Considering the development of printed piezoelectric energy harvesters, this type of devices exhibits a high potential of application in several sectors, converting mechanical vibrations/deformations in electrical energy. The efficiency in the energy conversion of these devices is based on piezoelectric coefficients of the applied materials, being polyvinylidene (PVDF) and its co-polymers as the most explored in printed electronics. Therefore, the printed piezoelectric devices developed were produced in a layer-by-layer screen-printing process, through the application of PVDF functional inks and silver ink electrodes. “During this work different PVDF piezoelectric inks were developed and studied in order to increase the energy harvesting performance of the devices. This study involved not only inks formulation, but also the analysis of the best printing parameters and curing conditions,” explained researcher Daniela Campanhã.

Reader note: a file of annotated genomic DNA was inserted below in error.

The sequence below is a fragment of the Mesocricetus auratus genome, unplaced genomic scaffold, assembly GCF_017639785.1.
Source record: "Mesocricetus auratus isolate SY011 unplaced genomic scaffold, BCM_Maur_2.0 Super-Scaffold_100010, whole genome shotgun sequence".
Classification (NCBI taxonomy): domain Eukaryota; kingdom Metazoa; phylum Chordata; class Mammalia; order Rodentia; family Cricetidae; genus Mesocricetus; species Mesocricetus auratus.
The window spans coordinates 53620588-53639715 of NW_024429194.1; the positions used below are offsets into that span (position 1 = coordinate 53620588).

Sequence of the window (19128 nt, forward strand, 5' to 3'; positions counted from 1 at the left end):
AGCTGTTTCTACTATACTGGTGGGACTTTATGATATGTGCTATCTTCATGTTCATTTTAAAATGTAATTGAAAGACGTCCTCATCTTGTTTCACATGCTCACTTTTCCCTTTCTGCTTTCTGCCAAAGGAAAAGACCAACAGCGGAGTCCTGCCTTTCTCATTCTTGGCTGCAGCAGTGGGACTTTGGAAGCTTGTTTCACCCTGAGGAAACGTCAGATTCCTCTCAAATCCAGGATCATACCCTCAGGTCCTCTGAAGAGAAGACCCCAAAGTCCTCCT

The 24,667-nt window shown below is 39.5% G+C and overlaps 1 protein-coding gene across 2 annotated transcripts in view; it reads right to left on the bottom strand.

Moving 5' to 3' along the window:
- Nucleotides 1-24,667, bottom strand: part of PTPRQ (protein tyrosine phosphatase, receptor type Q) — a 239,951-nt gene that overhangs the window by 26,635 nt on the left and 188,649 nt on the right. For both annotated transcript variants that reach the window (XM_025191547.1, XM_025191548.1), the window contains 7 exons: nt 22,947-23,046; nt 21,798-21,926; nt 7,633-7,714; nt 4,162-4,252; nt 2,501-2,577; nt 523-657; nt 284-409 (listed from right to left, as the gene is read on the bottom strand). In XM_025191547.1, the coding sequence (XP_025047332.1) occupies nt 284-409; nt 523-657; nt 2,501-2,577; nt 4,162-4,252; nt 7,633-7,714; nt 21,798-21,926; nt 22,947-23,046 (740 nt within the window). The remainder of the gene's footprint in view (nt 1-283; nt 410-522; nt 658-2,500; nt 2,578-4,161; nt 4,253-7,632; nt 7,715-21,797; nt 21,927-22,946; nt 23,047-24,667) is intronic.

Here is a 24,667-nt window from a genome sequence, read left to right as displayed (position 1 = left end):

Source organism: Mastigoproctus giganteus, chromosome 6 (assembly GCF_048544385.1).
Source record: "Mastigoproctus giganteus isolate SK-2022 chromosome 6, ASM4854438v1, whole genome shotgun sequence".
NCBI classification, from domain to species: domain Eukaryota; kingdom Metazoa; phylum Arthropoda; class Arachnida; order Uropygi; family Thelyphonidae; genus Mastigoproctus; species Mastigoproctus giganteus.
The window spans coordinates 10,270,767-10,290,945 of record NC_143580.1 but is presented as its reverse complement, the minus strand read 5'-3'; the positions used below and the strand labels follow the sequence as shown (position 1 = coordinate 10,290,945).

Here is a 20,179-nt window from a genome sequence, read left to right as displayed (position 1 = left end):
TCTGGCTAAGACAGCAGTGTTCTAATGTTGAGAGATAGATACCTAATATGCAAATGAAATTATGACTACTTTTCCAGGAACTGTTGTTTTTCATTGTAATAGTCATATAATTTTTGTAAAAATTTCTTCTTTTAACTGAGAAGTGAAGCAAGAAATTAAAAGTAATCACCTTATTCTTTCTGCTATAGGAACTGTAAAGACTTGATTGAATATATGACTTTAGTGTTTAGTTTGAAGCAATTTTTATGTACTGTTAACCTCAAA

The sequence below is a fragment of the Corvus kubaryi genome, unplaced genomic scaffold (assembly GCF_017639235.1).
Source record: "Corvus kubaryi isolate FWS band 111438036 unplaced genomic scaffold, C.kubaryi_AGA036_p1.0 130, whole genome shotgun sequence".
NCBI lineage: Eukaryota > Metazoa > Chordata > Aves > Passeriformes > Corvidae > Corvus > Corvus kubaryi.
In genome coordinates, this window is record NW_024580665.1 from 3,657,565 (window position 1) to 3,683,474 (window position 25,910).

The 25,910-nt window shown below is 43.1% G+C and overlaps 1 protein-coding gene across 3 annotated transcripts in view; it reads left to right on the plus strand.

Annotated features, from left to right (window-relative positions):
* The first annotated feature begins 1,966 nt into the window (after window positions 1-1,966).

Printed thermoelectric harvesters

Regarding thermoelectric harvesters (TEGs), these devices can convert thermal gradients in electrical energy through Seebeck effect, achieved by n-type and p-type semiconductors. Since the performance of the developed devices is dependent of the selected thermoelectric materials, during this work different bismuth telluride Bi2Te3 (n-type and p-type) thermoelectric inks were developed, applying silver ink electrodes in the device’ construction. “The development of the thermoelectric inks included the test of different Bi2Te3 powders, as the study of different ink formulation and processing parameters such as Bi2Te3 particle size, ink matrix, printing conditions and inks curing/sintering. Simultaneously, different device’ designs were studied, since this parameter has a critical role in the energy harvesting performance,” explains researcher Cristina Furtado.